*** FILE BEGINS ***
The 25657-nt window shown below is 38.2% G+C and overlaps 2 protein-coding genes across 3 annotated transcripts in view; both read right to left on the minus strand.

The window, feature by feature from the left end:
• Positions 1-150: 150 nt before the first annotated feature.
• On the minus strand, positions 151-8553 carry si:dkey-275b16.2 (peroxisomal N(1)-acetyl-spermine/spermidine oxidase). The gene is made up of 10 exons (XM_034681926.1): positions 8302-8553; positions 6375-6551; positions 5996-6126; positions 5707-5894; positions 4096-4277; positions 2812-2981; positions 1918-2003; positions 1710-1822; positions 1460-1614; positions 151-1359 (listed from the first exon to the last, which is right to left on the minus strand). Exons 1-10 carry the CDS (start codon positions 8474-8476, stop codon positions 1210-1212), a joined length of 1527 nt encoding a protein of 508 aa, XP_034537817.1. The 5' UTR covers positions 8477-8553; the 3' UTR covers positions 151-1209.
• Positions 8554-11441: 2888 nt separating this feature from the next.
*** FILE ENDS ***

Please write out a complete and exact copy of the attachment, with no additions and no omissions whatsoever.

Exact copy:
The 25657-nt window shown below is 38.2% G+C and overlaps 2 protein-coding genes across 3 annotated transcripts in view; both read right to left on the minus strand.

The window, feature by feature from the left end:
• Positions 1-150: 150 nt before the first annotated feature.
• On the minus strand, positions 151-8553 carry si:dkey-275b16.2 (peroxisomal N(1)-acetyl-spermine/spermidine oxidase). The gene is made up of 10 exons (XM_034681926.1): positions 8302-8553; positions 6375-6551; positions 5996-6126; positions 5707-5894; positions 4096-4277; positions 2812-2981; positions 1918-2003; positions 1710-1822; positions 1460-1614; positions 151-1359 (listed from the first exon to the last, which is right to left on the minus strand). Exons 1-10 carry the CDS (start codon positions 8474-8476, stop codon positions 1210-1212), a joined length of 1527 nt encoding a protein of 508 aa, XP_034537817.1. The 5' UTR covers positions 8477-8553; the 3' UTR covers positions 151-1209.
• Positions 8554-11441: 2888 nt separating this feature from the next.